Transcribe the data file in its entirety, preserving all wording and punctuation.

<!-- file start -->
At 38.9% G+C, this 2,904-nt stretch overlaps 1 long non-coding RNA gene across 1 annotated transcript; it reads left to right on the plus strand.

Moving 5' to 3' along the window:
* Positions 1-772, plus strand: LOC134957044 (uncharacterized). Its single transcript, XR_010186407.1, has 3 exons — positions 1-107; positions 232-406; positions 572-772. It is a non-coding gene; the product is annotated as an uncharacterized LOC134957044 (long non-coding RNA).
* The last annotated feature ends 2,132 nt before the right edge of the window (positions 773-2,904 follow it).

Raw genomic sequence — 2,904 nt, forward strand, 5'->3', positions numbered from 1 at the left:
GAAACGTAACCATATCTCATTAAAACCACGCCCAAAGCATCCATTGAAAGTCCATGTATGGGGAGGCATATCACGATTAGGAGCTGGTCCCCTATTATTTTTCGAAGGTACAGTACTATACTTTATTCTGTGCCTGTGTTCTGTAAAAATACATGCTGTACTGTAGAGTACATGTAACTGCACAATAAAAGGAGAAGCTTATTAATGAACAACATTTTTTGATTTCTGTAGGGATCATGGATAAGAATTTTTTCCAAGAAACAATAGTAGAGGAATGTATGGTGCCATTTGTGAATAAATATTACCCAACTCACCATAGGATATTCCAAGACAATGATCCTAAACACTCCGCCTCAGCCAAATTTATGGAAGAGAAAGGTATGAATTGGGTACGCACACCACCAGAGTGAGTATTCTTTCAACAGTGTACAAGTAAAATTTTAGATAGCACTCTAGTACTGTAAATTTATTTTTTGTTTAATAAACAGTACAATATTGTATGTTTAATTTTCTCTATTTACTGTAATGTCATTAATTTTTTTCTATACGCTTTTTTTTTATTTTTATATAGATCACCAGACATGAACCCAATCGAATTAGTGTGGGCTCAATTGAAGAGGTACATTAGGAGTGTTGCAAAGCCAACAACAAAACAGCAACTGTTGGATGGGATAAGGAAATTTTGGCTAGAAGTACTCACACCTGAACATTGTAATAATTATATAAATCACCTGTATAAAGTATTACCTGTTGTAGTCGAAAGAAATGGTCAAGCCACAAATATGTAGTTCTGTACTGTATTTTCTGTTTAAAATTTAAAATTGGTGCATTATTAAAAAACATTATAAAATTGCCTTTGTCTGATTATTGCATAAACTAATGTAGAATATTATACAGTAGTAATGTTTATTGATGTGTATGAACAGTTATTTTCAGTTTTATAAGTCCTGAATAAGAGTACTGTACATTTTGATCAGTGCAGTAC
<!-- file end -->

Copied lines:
At 38.9% G+C, this 2,904-nt stretch overlaps 1 long non-coding RNA gene across 1 annotated transcript; it reads left to right on the plus strand.

Moving 5' to 3' along the window:
* Positions 1-772, plus strand: LOC134957044 (uncharacterized). Its single transcript, XR_010186407.1, has 3 exons — positions 1-107; positions 232-406; positions 572-772. It is a non-coding gene; the product is annotated as an uncharacterized LOC134957044 (long non-coding RNA).
* The last annotated feature ends 2,132 nt before the right edge of the window (positions 773-2,904 follow it).

Raw genomic sequence — 2,904 nt, forward strand, 5'->3', positions numbered from 1 at the left:
GAAACGTAACCATATCTCATTAAAACCACGCCCAAAGCATCCATTGAAAGTCCATGTATGGGGAGGCATATCACGATTAGGAGCTGGTCCCCTATTATTTTTCGAAGGTACAGTACTATACTTTATTCTGTGCCTGTGTTCTGTAAAAATACATGCTGTACTGTAGAGTACATGTAACTGCACAATAAAAGGAGAAGCTTATTAATGAACAACATTTTTTGATTTCTGTAGGGATCATGGATAAGAATTTTTTCCAAGAAACAATAGTAGAGGAATGTATGGTGCCATTTGTGAATAAATATTACCCAACTCACCATAGGATATTCCAAGACAATGATCCTAAACACTCCGCCTCAGCCAAATTTATGGAAGAGAAAGGTATGAATTGGGTACGCACACCACCAGAGTGAGTATTCTTTCAACAGTGTACAAGTAAAATTTTAGATAGCACTCTAGTACTGTAAATTTATTTTTTGTTTAATAAACAGTACAATATTGTATGTTTAATTTTCTCTATTTACTGTAATGTCATTAATTTTTTTCTATACGCTTTTTTTTTATTTTTATATAGATCACCAGACATGAACCCAATCGAATTAGTGTGGGCTCAATTGAAGAGGTACATTAGGAGTGTTGCAAAGCCAACAACAAAACAGCAACTGTTGGATGGGATAAGGAAATTTTGGCTAGAAGTACTCACACCTGAACATTGTAATAATTATATAAATCACCTGTATAAAGTATTACCTGTTGTAGTCGAAAGAAATGGTCAAGCCACAAATATGTAGTTCTGTACTGTATTTTCTGTTTAAAATTTAAAATTGGTGCATTATTAAAAAACATTATAAAATTGCCTTTGTCTGATTATTGCATAAACTAATGTAGAATATTATACAGTAGTAATGTTTATTGATGTGTATGAACAGTTATTTTCAGTTTTATAAGTCCTGAATAAGAGTACTGTACATTTTGATCAGTGCAGTAC